CHAPTER II.

AT HOME AND ABROAD.

CHARACTER is generally formed at home. Very few sons and daughters change for the better after leaving the paternal roof. Some change for the worse, and have occasion to lament that they ever forgot the lessons, and broke away from the restraints of home. If the young would but appreciate the influence of parental love, counsel, discipline, and fidelity, upon their future career, happy would it be. Days and years of unhappiness and misery would be spared them; and bitter, harassing regrets would bring down fewer parents with sorrow to the

grave. A connection between youth and manhood is, then, easily traced. Good boys make good men. Bad boys make bad men. There are few exceptions to this rule. Hence we should justly infer that young Lawrence was a loving, obedient, faithful son in the family. Let us

see,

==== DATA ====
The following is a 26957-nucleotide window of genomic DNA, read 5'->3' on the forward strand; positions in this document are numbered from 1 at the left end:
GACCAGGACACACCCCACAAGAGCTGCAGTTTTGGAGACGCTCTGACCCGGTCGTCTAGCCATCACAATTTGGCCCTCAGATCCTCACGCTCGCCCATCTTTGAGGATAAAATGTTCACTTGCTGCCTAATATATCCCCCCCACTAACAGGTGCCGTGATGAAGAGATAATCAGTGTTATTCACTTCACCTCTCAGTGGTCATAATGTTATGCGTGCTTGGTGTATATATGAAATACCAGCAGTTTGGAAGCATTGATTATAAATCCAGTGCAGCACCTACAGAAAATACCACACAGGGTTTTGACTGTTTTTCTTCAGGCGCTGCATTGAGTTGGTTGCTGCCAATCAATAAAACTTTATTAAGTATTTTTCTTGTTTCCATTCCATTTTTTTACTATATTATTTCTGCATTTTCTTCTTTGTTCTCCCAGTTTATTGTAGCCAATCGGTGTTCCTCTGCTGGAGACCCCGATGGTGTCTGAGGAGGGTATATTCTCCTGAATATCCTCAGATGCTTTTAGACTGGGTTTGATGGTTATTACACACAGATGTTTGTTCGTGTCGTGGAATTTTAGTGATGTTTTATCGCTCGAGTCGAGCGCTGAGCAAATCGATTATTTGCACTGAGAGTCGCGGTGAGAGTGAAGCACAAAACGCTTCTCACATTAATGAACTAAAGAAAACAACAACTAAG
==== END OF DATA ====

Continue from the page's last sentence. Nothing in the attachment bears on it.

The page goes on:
It is not necessary to have the testimony of his parents that he was such a son. It is enough to know how he lived after he left home. Disobedient, unnatural sons are not likely to do well abroad. They seldom retain marked affection for their kindred, and are not often heard to speak of them in terms of reverence and affection, Their letters home are few and far between, if indeed they write at all; and they are cold, unaffectionate communications at best. When I see a young man living away from his father's family, yet never speaking of its members with any warmth of feeling, allowing month after month to pass without writing to them, and visiting them no oftener than he feels compelled to do, I conclude that he was not a good son in his youth. At any rate, it is far different with model sons. They are strongly attached to the family circle. They leave it very reluctantly. They never see a sadder day, possibly, than that on which they bid adieu to father and mother, brothers and sisters, to enter upon some chosen pursuit for life. They often send kind messages home.